WRITER: JESSICA DOWNS
CONTACT: GEORGE MCCRORY
100 Old Public Library
Iowa City IA 52242
(319) 384-0012; fax (319) 384-0024
Release: Nov. 1, 1999
Math, verbal skills, combined with college education,
lead to high income
IOWA CITY, Iowa A recent study by two University
of Iowa economics researchers shows that college-educated workers with mathematical
and verbal skills have the potential to earn the biggest paychecks.
The study, based on the skill levels of workers and
their incomes from 1971 to 1998, found that education level is not the only
predictor of income level; skill level also is an important factor determining
a workers future income.
"For generations, conventional wisdom has held
college degree has been the ticket to the world of highly skilled and highly
paid employment. But its becoming apparent in todays high-tech
workplace that a college degree is no guarantee of a high-wage job. You need
the skills to analyze technical information and be able to communicate your
findings as well," said Beth Ingram, associate professor of economics
at the UI Henry B. Tippie College of Business.
UI economics professor George Neumann, who co-authored
the study, said college-educated workers have enjoyed great wage gains over
the past 25 years, and policy makers have argued that access to higher education
is the solution to stagnant wage growth for unskilled workers.
In order to determine if this was in fact true, Ingram
and Neumann focused on skill levels in four different worker groups: high
school graduates working in technical jobs; high school graduates working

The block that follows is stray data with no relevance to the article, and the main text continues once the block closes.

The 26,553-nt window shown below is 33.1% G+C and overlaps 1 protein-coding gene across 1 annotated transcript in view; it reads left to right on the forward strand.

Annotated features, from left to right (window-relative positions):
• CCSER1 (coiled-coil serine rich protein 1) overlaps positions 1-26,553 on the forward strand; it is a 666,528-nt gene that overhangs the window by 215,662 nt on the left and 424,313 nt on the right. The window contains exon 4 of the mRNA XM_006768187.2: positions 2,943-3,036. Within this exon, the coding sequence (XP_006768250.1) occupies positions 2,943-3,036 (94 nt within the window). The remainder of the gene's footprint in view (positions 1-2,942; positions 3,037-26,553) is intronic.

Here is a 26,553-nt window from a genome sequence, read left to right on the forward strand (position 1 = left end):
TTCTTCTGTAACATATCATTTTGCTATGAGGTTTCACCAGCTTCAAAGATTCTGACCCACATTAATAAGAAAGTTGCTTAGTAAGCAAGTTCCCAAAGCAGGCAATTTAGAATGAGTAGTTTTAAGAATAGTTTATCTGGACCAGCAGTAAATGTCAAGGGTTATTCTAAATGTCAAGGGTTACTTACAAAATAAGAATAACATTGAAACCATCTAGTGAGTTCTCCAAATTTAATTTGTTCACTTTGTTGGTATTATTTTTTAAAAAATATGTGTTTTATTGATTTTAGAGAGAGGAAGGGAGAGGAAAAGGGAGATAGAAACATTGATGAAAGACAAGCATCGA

in non-technical jobs; college graduates working in technical jobs; and college
graduates working in non-technical jobs. Using demographic information from
the Census Population Survey and job characteristic information from the Dictionary
of Occupational Titles, they attached to each the appropriate skill level
required for each type of job.
Technical jobs are defined as those requiring math
and fine-motor skills, including doctors, engineers and teachers. Non-technical
jobs are defined as those requiring manual labor, including factory work.
The study showed that of the four groups, the group
that has fared the worst in earning wage increases over time has been college
graduates working in non-technical jobs. This finding contradicts what some
academics and policy makers have believed: that education alone is enough
to boost earning power. Most estimates cite an employees return on their
education investment to be 13 percent per year, but Ingram and Neumann find
the return to be 6 percent after adjusting for the return to skill levels.
According to the study, the two most important skills
for a worker to possess are verbal and math skills, both of which are associated
with a formal education. Workers with fine motor skills, (including clerical
ability) also had some income gains, along with those who are in physically
demanding or hazardous jobs.
Since 1971, real wages (adjusted for inflation) for
college-educated skilled workers have gone up 40 percent, Ingram said. But
incomes of college-educated workers without job skills stagnated, performing
no better than those without education and job skills.
Neumann said he and Ingram will continue their research
focusing on this group of educated but unskilled workers, but also examine
how workers are learning skills without a college education, possibly through
company training programs or in a vocational college setting. They will also
study how vocational training programs outside the United States teach skills.